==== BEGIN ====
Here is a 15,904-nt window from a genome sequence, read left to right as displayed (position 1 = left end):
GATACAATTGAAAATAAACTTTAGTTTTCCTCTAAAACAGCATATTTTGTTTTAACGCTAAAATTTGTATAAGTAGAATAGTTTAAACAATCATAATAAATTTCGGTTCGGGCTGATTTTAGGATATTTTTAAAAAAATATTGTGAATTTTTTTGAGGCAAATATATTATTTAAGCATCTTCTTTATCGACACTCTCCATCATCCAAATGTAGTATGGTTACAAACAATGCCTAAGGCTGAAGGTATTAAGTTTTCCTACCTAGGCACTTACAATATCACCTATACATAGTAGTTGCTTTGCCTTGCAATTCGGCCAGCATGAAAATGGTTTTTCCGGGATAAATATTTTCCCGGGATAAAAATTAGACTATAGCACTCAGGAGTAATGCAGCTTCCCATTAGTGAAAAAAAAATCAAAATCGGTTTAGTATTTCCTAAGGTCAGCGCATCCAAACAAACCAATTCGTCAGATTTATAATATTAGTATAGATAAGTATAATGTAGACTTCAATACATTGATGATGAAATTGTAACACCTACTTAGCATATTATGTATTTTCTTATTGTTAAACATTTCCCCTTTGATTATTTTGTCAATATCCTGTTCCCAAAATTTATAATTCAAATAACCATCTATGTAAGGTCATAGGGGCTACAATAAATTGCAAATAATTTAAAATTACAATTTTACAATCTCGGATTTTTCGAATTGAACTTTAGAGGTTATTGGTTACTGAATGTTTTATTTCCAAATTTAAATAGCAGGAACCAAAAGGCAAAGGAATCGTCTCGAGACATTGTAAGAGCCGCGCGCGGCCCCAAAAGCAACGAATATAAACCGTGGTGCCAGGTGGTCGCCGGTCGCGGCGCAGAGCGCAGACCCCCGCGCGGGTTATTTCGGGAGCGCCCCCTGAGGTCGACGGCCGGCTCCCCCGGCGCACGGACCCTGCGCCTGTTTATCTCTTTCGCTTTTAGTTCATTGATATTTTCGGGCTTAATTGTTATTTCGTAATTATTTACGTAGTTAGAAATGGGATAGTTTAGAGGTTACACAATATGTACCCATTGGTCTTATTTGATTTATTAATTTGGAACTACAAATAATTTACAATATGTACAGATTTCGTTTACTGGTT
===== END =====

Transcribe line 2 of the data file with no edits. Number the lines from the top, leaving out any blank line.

GATACAATTGAAAATAAACTTTAGTTTTCCTCTAAAACAGCATATTTTGTTTTAACGCTAAAATTTGTATAAGTAGAATAGTTTAAACAATCATAATAAATTTCGGTTCGGGCTGATTTTAGGATATTTTTAAAAAAATATTGTGAATTTTTTTGAGGCAAATATATTATTTAAGCATCTTCTTTATCGACACTCTCCATCATCCAAATGTAGTATGGTTACAAACAATGCCTAAGGCTGAAGGTATTAAGTTTTCCTACCTAGGCACTTACAATATCACCTATACATAGTAGTTGCTTTGCCTTGCAATTCGGCCAGCATGAAAATGGTTTTTCCGGGATAAATATTTTCCCGGGATAAAAATTAGACTATAGCACTCAGGAGTAATGCAGCTTCCCATTAGTGAAAAAAAAATCAAAATCGGTTTAGTATTTCCTAAGGTCAGCGCATCCAAACAAACCAATTCGTCAGATTTATAATATTAGTATAGATAAGTATAATGTAGACTTCAATACATTGATGATGAAATTGTAACACCTACTTAGCATATTATGTATTTTCTTATTGTTAAACATTTCCCCTTTGATTATTTTGTCAATATCCTGTTCCCAAAATTTATAATTCAAATAACCATCTATGTAAGGTCATAGGGGCTACAATAAATTGCAAATAATTTAAAATTACAATTTTACAATCTCGGATTTTTCGAATTGAACTTTAGAGGTTATTGGTTACTGAATGTTTTATTTCCAAATTTAAATAGCAGGAACCAAAAGGCAAAGGAATCGTCTCGAGACATTGTAAGAGCCGCGCGCGGCCCCAAAAGCAACGAATATAAACCGTGGTGCCAGGTGGTCGCCGGTCGCGGCGCAGAGCGCAGACCCCCGCGCGGGTTATTTCGGGAGCGCCCCCTGAGGTCGACGGCCGGCTCCCCCGGCGCACGGACCCTGCGCCTGTTTATCTCTTTCGCTTTTAGTTCATTGATATTTTCGGGCTTAATTGTTATTTCGTAATTATTTACGTAGTTAGAAATGGGATAGTTTAGAGGTTACACAATATGTACCCATTGGTCTTATTTGATTTATTAATTTGGAACTACAAATAATTTACAATATGTACAGATTTCGTTTACTGGTT